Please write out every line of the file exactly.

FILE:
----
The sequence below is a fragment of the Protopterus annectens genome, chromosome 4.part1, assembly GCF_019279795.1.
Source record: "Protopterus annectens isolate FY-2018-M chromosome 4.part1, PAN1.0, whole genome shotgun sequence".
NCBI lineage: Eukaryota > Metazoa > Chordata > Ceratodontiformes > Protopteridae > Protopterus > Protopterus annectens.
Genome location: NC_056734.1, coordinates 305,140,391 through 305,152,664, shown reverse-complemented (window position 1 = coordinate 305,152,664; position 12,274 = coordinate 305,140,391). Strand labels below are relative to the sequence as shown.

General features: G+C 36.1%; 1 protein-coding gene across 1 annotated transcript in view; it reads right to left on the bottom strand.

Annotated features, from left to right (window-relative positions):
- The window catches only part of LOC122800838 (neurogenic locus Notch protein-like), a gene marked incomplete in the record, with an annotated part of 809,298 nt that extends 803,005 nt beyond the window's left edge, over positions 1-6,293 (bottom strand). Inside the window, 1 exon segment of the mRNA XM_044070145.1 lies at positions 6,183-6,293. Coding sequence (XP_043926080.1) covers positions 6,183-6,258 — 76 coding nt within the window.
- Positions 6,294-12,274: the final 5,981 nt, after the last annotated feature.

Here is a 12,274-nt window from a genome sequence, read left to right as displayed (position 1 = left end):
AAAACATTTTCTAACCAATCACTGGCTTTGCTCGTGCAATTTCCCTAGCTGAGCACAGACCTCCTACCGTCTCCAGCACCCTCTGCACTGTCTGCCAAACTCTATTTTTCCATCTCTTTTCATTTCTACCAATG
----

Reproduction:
The sequence below is a fragment of the Protopterus annectens genome, chromosome 4.part1, assembly GCF_019279795.1.
Source record: "Protopterus annectens isolate FY-2018-M chromosome 4.part1, PAN1.0, whole genome shotgun sequence".
NCBI lineage: Eukaryota > Metazoa > Chordata > Ceratodontiformes > Protopteridae > Protopterus > Protopterus annectens.
Genome location: NC_056734.1, coordinates 305,140,391 through 305,152,664, shown reverse-complemented (window position 1 = coordinate 305,152,664; position 12,274 = coordinate 305,140,391). Strand labels below are relative to the sequence as shown.

General features: G+C 36.1%; 1 protein-coding gene across 1 annotated transcript in view; it reads right to left on the bottom strand.

Annotated features, from left to right (window-relative positions):
- The window catches only part of LOC122800838 (neurogenic locus Notch protein-like), a gene marked incomplete in the record, with an annotated part of 809,298 nt that extends 803,005 nt beyond the window's left edge, over positions 1-6,293 (bottom strand). Inside the window, 1 exon segment of the mRNA XM_044070145.1 lies at positions 6,183-6,293. Coding sequence (XP_043926080.1) covers positions 6,183-6,258 — 76 coding nt within the window.
- Positions 6,294-12,274: the final 5,981 nt, after the last annotated feature.

Here is a 12,274-nt window from a genome sequence, read left to right as displayed (position 1 = left end):
AAAACATTTTCTAACCAATCACTGGCTTTGCTCGTGCAATTTCCCTAGCTGAGCACAGACCTCCTACCGTCTCCAGCACCCTCTGCACTGTCTGCCAAACTCTATTTTTCCATCTCTTTTCATTTCTACCAATG